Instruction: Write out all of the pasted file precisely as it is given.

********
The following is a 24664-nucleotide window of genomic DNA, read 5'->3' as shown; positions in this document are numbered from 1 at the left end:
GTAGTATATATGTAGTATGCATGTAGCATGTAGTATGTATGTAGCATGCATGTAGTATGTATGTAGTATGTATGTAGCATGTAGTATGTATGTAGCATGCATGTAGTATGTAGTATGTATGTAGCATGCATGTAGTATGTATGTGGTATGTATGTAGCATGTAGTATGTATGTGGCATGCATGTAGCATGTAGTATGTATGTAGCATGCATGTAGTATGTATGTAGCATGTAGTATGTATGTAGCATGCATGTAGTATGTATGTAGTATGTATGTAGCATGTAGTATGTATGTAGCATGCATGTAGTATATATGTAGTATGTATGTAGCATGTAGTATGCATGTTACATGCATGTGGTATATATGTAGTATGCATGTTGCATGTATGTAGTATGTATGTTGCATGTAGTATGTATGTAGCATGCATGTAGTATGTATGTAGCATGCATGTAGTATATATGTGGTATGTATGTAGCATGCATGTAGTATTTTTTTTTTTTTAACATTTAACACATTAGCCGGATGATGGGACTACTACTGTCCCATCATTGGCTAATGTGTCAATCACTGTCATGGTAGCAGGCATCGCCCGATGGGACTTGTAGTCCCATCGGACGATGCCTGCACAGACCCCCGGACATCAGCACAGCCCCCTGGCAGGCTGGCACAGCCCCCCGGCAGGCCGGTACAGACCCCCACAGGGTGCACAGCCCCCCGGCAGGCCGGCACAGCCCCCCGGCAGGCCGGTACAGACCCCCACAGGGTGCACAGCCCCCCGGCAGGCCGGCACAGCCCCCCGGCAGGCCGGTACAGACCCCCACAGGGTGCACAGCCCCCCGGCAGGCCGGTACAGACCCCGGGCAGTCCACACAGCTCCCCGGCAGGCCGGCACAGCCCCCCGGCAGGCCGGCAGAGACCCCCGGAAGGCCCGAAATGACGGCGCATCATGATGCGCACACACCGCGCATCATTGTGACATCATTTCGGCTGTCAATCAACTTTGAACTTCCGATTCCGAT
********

The following is a 24664-nucleotide window of genomic DNA, read 5'->3' as shown; positions in this document are numbered from 1 at the left end:
GTAGTATATATGTAGTATGCATGTAGCATGTAGTATGTATGTAGCATGCATGTAGTATGTATGTAGTATGTATGTAGCATGTAGTATGTATGTAGCATGCATGTAGTATGTAGTATGTATGTAGCATGCATGTAGTATGTATGTGGTATGTATGTAGCATGTAGTATGTATGTGGCATGCATGTAGCATGTAGTATGTATGTAGCATGCATGTAGTATGTATGTAGCATGTAGTATGTATGTAGCATGCATGTAGTATGTATGTAGTATGTATGTAGCATGTAGTATGTATGTAGCATGCATGTAGTATATATGTAGTATGTATGTAGCATGTAGTATGCATGTTACATGCATGTGGTATATATGTAGTATGCATGTTGCATGTATGTAGTATGTATGTTGCATGTAGTATGTATGTAGCATGCATGTAGTATGTATGTAGCATGCATGTAGTATATATGTGGTATGTATGTAGCATGCATGTAGTATTTTTTTTTTTTTAACATTTAACACATTAGCCGGATGATGGGACTACTACTGTCCCATCATTGGCTAATGTGTCAATCACTGTCATGGTAGCAGGCATCGCCCGATGGGACTTGTAGTCCCATCGGACGATGCCTGCACAGACCCCCGGACATCAGCACAGCCCCCTGGCAGGCTGGCACAGCCCCCCGGCAGGCCGGTACAGACCCCCACAGGGTGCACAGCCCCCCGGCAGGCCGGCACAGCCCCCCGGCAGGCCGGTACAGACCCCCACAGGGTGCACAGCCCCCCGGCAGGCCGGCACAGCCCCCCGGCAGGCCGGTACAGACCCCCACAGGGTGCACAGCCCCCCGGCAGGCCGGTACAGACCCCGGGCAGTCCACACAGCTCCCCGGCAGGCCGGCACAGCCCCCCGGCAGGCCGGCAGAGACCCCCGGAAGGCCCGAAATGACGGCGCATCATGATGCGCACACACCGCGCATCATTGTGACATCATTTCGGCTGTCAATCAACTTTGAACTTCCGATTCCGAT